But on top of that, something about being outdoors all day makes you super hungry – whether or not you’re a hiker. Your senses are heightened and your body experiences many temperature changes throughout the day.
Kids will go through tons of food while hunting, and keeping their little hands busy is super important sometimes. Just be sure to teach them how to properly dispose of their garbage while out in the woods.
5. Consider Warmth
If you’re camping and your hunt is in the fall to winter months, you’re likely to experience freezing cold temps at night. Growing bodies have different circulation and temperature regulation than adults, and that’s something you’ll need to remember.
Not only this, but careful consideration of your heating method is recommended. When we camp with our large canvas tent, we typically use a wood stove to keep things comfortable. It takes a little bit of time for the kids to learn to stay away so that they don’t get burnt, but they do eventually learn.
But when we use our smaller tent for early season hunts, we take the propane heater (we have a Big Buddy Heater). This works super well and feels a bit safer – but it’s also necessary. During drought seasons, campfires and chainsaw use are prohibited. That means that we wouldn’t be able to legally cut up any firewood anyway.
P.S. You can never have enough blankets when hunting with kids overnight. You’ll lose sleep over your kids’ warmth if the tent is cold.
6. Pack Layers For The Kids
Temps can fluctuate a lot in the woods, especially depending on your elevation and season. During our last deer hunt, temps were near freezing at night, and T-shirt weather by 10 AM.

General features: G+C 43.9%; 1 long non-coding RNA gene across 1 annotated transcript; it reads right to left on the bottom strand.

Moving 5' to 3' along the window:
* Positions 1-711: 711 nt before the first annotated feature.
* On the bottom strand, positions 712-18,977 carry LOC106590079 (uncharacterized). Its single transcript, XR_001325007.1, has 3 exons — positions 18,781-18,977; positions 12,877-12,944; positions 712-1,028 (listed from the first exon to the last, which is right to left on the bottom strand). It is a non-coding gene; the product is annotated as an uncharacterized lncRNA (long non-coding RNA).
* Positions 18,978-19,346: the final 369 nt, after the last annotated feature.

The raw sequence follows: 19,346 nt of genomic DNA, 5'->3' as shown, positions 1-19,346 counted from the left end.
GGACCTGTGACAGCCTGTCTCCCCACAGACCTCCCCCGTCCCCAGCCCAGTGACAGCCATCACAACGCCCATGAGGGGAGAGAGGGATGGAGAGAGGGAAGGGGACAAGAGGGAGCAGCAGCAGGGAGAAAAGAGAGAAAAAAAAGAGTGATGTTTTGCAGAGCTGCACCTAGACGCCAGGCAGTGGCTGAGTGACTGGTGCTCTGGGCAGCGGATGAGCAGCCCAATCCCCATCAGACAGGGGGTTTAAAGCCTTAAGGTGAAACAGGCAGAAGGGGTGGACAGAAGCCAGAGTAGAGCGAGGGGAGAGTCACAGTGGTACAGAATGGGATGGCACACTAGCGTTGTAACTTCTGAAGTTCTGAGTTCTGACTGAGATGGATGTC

So make sure that you dress your kiddos in light layers so that when hiking or sleeping, they can easily dress up or dress down. They’ll need to be able to easily carry whatever they bring if they’re hiking. If you don’t want to get stuck carrying big, bulky jackets and other clothing, plan accordingly.
7. Know Their Limits
Not all kids will be up for hiking for hours on end. (If they don’t have the proper gear, they’ll tap out even sooner than you think.)
If your kids aren’t used to being in the outdoors except in short bouts, don’t expect them to be able to hunt from dawn ’till dusk.
Generally, the younger the child, the less you can expect out of them. If you have a toddler, I highly recommend a second adult to tag along for family hunts. With that, I also suggest having a baby carrier or pack with you. This can not only give your child a much-needed break, but it will allow you to hunt and hike longer. (And move faster, too!)
*We use the Ergo carrier on our backs for short hunts, and we have a Kelty Kids pack for longer or more intense hunts. I actually chose a brown and orange Ergo carrier knowing that we’d be out in the woods. 🙂 Tip: If you get a baby/kids carrier, get one that can be used for multiple genders so that you can use it longer. You can also find these at consignment stores all of the time!
At the end of the day, the worst thing you can do is make your child so uncomfortable or unhappy that they don’t want to hunt again. If you push your child so far out of their comfort zone that they are suddenly crying or upset five miles away from camp, you’ll have a rough trip. Know when to turn back, slow down, or take a break.
8. Stay Flexible
This goes along with knowing your family’s limits and the personalities within it. We always go into a hunt with big plans, but we almost always have to scale back.